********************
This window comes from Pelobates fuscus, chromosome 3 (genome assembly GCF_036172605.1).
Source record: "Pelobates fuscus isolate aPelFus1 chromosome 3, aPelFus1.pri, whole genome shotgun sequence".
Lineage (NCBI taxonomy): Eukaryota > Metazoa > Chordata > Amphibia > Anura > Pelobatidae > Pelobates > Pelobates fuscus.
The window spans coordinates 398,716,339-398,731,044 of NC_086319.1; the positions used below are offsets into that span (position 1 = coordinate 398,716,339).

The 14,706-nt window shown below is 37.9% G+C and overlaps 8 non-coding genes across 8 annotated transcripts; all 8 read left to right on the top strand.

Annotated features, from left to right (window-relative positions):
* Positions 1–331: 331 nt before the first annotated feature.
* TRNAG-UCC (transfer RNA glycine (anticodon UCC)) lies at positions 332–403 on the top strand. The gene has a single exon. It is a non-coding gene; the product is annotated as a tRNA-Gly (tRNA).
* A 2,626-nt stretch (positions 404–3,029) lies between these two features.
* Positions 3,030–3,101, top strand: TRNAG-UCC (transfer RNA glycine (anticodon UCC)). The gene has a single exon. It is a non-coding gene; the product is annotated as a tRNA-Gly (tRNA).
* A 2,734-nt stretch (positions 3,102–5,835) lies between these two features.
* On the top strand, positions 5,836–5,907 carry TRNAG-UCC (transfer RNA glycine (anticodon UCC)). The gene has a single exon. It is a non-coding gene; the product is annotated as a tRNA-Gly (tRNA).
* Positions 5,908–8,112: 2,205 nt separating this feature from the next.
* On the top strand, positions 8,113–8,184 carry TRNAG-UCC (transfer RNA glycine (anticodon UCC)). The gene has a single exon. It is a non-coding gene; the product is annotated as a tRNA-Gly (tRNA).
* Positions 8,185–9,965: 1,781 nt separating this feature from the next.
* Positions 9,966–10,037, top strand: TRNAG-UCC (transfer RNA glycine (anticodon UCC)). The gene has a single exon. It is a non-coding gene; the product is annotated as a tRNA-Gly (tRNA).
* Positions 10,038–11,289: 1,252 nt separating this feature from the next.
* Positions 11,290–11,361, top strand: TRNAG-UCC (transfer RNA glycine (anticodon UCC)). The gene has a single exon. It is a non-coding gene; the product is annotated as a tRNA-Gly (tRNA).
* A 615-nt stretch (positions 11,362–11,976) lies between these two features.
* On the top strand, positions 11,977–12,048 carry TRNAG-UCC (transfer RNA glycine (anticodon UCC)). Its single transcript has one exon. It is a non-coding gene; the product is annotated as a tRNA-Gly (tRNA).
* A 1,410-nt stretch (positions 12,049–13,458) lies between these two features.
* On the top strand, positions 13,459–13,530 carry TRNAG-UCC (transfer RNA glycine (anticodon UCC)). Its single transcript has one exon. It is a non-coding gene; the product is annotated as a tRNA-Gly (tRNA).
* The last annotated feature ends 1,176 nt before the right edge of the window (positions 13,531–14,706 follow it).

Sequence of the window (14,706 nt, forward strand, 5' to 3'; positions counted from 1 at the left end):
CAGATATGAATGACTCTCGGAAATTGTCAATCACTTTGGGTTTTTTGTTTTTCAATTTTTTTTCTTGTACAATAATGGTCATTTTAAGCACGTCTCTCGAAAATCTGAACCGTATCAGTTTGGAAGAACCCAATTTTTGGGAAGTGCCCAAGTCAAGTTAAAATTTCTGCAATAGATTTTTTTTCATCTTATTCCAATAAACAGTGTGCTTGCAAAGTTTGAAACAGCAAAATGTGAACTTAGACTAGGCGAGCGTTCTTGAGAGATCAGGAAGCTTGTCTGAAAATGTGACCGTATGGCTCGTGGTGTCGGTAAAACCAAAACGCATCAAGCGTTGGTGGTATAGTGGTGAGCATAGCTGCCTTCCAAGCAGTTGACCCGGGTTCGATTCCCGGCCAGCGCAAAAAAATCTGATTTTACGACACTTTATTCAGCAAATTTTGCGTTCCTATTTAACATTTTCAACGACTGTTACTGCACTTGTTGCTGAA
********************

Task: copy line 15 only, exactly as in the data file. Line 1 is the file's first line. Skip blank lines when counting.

* Positions 8,185–9,965: 1,781 nt separating this feature from the next.